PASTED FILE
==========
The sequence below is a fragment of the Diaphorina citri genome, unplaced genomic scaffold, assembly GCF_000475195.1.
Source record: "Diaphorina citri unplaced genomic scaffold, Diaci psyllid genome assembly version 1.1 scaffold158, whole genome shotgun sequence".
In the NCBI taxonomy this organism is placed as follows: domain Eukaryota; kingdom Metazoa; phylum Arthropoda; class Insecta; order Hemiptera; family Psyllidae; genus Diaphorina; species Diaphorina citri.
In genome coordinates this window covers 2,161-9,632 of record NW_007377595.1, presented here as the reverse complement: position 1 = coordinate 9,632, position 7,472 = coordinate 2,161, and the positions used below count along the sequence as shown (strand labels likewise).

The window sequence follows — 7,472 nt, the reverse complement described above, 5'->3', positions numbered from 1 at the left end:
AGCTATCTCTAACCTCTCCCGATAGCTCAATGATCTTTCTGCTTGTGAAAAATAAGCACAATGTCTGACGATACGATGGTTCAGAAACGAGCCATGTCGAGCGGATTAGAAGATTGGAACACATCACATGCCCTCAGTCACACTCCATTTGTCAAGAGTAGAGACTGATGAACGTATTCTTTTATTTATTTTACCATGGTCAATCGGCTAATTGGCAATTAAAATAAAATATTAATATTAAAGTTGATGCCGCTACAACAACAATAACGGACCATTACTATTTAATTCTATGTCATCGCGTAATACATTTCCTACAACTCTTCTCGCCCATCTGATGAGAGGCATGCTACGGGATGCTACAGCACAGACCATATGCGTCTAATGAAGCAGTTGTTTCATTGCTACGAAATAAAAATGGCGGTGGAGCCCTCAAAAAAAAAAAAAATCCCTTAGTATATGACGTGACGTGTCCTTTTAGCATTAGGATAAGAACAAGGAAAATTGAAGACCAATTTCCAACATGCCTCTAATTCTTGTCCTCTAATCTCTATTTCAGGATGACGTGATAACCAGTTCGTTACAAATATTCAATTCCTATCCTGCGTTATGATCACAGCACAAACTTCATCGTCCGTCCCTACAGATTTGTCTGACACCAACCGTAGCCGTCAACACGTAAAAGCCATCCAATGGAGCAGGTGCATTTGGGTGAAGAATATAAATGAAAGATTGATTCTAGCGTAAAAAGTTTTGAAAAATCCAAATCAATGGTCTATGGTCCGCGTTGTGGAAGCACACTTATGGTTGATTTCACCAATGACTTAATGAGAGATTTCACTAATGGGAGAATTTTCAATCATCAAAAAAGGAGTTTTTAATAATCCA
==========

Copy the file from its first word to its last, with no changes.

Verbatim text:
The sequence below is a fragment of the Diaphorina citri genome, unplaced genomic scaffold, assembly GCF_000475195.1.
Source record: "Diaphorina citri unplaced genomic scaffold, Diaci psyllid genome assembly version 1.1 scaffold158, whole genome shotgun sequence".
In the NCBI taxonomy this organism is placed as follows: domain Eukaryota; kingdom Metazoa; phylum Arthropoda; class Insecta; order Hemiptera; family Psyllidae; genus Diaphorina; species Diaphorina citri.
In genome coordinates this window covers 2,161-9,632 of record NW_007377595.1, presented here as the reverse complement: position 1 = coordinate 9,632, position 7,472 = coordinate 2,161, and the positions used below count along the sequence as shown (strand labels likewise).

The window sequence follows — 7,472 nt, the reverse complement described above, 5'->3', positions numbered from 1 at the left end:
AGCTATCTCTAACCTCTCCCGATAGCTCAATGATCTTTCTGCTTGTGAAAAATAAGCACAATGTCTGACGATACGATGGTTCAGAAACGAGCCATGTCGAGCGGATTAGAAGATTGGAACACATCACATGCCCTCAGTCACACTCCATTTGTCAAGAGTAGAGACTGATGAACGTATTCTTTTATTTATTTTACCATGGTCAATCGGCTAATTGGCAATTAAAATAAAATATTAATATTAAAGTTGATGCCGCTACAACAACAATAACGGACCATTACTATTTAATTCTATGTCATCGCGTAATACATTTCCTACAACTCTTCTCGCCCATCTGATGAGAGGCATGCTACGGGATGCTACAGCACAGACCATATGCGTCTAATGAAGCAGTTGTTTCATTGCTACGAAATAAAAATGGCGGTGGAGCCCTCAAAAAAAAAAAAAATCCCTTAGTATATGACGTGACGTGTCCTTTTAGCATTAGGATAAGAACAAGGAAAATTGAAGACCAATTTCCAACATGCCTCTAATTCTTGTCCTCTAATCTCTATTTCAGGATGACGTGATAACCAGTTCGTTACAAATATTCAATTCCTATCCTGCGTTATGATCACAGCACAAACTTCATCGTCCGTCCCTACAGATTTGTCTGACACCAACCGTAGCCGTCAACACGTAAAAGCCATCCAATGGAGCAGGTGCATTTGGGTGAAGAATATAAATGAAAGATTGATTCTAGCGTAAAAAGTTTTGAAAAATCCAAATCAATGGTCTATGGTCCGCGTTGTGGAAGCACACTTATGGTTGATTTCACCAATGACTTAATGAGAGATTTCACTAATGGGAGAATTTTCAATCATCAAAAAAGGAGTTTTTAATAATCCA